10 Black Scientists You Should Know

Percy Julian
Pioneering chemist Percy Julian holds an award from the Decalogue Society of Lawyers, ca. 1950s. © Bettmann/CORBIS

Percy Julian was the grandson of slaves but became one of history's greatest synthetic chemists, allowing many drugs to reach patients at much lower costs and wider availability.

He was born in 1899 in Montgomery, Ala., into a family that understood the transformative power of higher education. At 17, he enrolled in dual coursework as a high school senior and freshman at DePauw University in Greencastle, Ind., while also working to pay his way through school. Julian studied chemistry and graduated with a bachelor's degree in 1920; he was the class valedictorian. After a brief stint as a teacher, he attended Harvard and earned a master's degree, followed by a doctorate from the University of Vienna. By 36, he'd returned to DePauw to conduct research and was the first to synthesize physostigmine, an alkaloid that occurs naturally in the calabar bean and is used to treat glaucoma.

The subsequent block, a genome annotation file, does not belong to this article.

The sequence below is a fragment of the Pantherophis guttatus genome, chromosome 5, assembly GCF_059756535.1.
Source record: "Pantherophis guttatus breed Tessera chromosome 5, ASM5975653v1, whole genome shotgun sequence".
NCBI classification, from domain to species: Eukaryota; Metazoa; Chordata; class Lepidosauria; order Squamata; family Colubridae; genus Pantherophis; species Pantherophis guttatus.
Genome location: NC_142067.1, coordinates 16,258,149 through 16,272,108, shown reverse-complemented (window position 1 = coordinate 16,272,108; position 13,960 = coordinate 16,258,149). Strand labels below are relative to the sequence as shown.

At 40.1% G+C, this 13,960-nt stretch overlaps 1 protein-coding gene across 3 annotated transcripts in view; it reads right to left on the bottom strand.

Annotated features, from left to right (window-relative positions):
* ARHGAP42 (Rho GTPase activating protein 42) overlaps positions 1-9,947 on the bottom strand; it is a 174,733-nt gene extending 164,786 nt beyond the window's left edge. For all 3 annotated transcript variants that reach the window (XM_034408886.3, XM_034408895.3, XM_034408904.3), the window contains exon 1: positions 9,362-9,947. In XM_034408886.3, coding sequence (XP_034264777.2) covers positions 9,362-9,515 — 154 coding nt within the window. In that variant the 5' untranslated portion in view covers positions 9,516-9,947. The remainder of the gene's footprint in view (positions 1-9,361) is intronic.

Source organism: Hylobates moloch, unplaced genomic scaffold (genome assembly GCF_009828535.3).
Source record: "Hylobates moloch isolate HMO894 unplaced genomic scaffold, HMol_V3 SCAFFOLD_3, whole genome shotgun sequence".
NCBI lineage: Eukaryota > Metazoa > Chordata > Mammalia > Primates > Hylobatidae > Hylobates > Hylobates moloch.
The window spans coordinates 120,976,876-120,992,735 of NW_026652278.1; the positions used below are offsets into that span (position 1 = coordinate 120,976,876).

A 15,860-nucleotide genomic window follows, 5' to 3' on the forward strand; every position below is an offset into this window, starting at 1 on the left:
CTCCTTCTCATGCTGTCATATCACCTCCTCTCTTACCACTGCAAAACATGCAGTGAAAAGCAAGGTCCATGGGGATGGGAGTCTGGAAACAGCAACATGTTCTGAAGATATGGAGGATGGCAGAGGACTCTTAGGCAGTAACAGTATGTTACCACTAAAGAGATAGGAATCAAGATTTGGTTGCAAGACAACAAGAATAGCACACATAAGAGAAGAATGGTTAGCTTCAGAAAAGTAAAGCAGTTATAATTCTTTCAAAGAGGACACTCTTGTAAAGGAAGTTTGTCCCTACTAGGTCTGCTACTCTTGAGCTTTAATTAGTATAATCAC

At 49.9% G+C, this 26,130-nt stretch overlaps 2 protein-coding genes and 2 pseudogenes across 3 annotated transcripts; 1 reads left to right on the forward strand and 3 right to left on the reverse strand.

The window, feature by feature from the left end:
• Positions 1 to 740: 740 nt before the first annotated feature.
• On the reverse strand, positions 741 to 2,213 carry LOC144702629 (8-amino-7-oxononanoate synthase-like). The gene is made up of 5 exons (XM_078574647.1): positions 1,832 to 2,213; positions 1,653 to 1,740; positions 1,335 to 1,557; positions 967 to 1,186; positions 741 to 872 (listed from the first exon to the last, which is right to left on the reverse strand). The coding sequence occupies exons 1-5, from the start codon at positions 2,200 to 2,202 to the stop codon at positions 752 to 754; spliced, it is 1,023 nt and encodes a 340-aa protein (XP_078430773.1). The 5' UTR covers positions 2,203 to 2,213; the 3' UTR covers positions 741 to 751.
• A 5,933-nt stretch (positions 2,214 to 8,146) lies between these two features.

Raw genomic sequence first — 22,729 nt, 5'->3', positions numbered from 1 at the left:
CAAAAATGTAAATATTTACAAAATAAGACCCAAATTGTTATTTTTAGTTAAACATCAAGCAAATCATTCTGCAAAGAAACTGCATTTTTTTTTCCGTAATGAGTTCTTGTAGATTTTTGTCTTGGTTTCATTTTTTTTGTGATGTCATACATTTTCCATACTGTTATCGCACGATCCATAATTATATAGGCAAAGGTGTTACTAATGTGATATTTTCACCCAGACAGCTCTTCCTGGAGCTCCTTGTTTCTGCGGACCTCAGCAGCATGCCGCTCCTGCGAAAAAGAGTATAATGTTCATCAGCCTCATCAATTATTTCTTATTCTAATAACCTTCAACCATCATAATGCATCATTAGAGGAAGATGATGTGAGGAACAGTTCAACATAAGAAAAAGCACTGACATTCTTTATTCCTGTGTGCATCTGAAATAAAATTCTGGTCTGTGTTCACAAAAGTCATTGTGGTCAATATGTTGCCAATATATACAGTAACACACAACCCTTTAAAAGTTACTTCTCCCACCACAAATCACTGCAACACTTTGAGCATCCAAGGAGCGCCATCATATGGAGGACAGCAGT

Although Julian faced barriers -- he was once denied a research position because a town law forbade blacks to stay overnight -- he was propelled by his work. His soybean compound research led to a number of patents and pioneering medications like synthetic versions of the female hormone progesterone and the steroid cortisone (used to treat rheumatoid arthritis). Julian also produced a fire-retardant foam widely used during World War II.

By 62, he'd formed and sold his private enterprise, Julian Laboratories, for more than $2 million and continued to work as a researcher and consultant until his death in 1975 [source: American Chemical Society].